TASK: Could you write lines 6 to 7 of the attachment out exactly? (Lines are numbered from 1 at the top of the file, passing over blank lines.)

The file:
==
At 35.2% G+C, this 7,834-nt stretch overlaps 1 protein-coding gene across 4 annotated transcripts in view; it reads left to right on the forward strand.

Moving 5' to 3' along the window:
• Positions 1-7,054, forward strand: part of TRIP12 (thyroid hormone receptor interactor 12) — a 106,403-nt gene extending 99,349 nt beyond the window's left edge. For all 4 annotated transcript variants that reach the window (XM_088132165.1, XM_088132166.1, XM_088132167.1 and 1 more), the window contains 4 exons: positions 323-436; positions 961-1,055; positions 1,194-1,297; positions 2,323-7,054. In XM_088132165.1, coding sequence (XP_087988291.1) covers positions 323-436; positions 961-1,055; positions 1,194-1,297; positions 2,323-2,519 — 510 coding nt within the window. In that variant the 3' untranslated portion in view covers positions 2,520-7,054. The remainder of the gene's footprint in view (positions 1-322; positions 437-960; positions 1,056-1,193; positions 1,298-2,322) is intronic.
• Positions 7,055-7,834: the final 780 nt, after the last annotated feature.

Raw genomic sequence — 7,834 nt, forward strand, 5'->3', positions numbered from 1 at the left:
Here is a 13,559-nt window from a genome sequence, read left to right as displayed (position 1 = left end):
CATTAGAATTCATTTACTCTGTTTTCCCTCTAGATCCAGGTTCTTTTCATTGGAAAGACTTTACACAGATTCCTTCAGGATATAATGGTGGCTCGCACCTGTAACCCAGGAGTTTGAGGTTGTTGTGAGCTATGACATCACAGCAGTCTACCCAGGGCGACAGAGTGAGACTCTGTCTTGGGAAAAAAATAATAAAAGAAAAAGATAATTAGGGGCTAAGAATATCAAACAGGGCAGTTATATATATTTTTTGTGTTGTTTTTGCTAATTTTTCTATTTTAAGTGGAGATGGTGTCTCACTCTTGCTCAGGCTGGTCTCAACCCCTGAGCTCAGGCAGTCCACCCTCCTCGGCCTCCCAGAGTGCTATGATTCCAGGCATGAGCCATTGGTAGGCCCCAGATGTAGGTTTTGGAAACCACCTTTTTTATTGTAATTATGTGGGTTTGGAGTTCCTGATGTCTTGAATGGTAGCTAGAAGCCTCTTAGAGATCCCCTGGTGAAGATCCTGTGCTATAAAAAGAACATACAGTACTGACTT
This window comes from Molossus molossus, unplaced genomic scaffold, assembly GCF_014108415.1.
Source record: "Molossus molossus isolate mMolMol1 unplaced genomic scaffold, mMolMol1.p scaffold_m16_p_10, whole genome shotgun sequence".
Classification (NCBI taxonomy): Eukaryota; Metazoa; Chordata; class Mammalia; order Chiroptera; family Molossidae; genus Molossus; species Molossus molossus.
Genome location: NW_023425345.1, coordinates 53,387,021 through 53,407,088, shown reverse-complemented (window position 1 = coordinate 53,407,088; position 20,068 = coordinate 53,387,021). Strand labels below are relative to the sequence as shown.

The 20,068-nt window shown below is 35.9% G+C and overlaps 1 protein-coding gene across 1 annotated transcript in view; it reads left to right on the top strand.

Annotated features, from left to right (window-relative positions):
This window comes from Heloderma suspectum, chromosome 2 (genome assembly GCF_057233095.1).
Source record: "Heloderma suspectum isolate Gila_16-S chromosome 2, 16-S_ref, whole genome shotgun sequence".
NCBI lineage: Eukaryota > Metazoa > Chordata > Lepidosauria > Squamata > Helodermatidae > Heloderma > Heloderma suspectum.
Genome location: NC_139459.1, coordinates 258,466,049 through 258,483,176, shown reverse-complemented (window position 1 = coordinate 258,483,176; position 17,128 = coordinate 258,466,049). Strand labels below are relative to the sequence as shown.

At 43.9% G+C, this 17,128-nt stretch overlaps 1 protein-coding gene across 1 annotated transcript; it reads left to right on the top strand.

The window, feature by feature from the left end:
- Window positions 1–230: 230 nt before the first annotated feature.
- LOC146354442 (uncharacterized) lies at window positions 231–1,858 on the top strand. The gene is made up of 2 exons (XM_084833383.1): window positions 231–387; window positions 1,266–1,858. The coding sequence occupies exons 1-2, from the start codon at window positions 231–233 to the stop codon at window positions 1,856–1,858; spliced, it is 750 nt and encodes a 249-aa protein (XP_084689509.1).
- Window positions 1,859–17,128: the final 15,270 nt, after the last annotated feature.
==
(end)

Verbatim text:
Here is a 13,559-nt window from a genome sequence, read left to right as displayed (position 1 = left end):
CATTAGAATTCATTTACTCTGTTTTCCCTCTAGATCCAGGTTCTTTTCATTGGAAAGACTTTACACAGATTCCTTCAGGATATAATGGTGGCTCGCACCTGTAACCCAGGAGTTTGAGGTTGTTGTGAGCTATGACATCACAGCAGTCTACCCAGGGCGACAGAGTGAGACTCTGTCTTGGGAAAAAAATAATAAAAGAAAAAGATAATTAGGGGCTAAGAATATCAAACAGGGCAGTTATATATATTTTTTGTGTTGTTTTTGCTAATTTTTCTATTTTAAGTGGAGATGGTGTCTCACTCTTGCTCAGGCTGGTCTCAACCCCTGAGCTCAGGCAGTCCACCCTCCTCGGCCTCCCAGAGTGCTATGATTCCAGGCATGAGCCATTGGTAGGCCCCAGATGTAGGTTTTGGAAACCACCTTTTTTATTGTAATTATGTGGGTTTGGAGTTCCTGATGTCTTGAATGGTAGCTAGAAGCCTCTTAGAGATCCCCTGGTGAAGATCCTGTGCTATAAAAAGAACATACAGTACTGACTT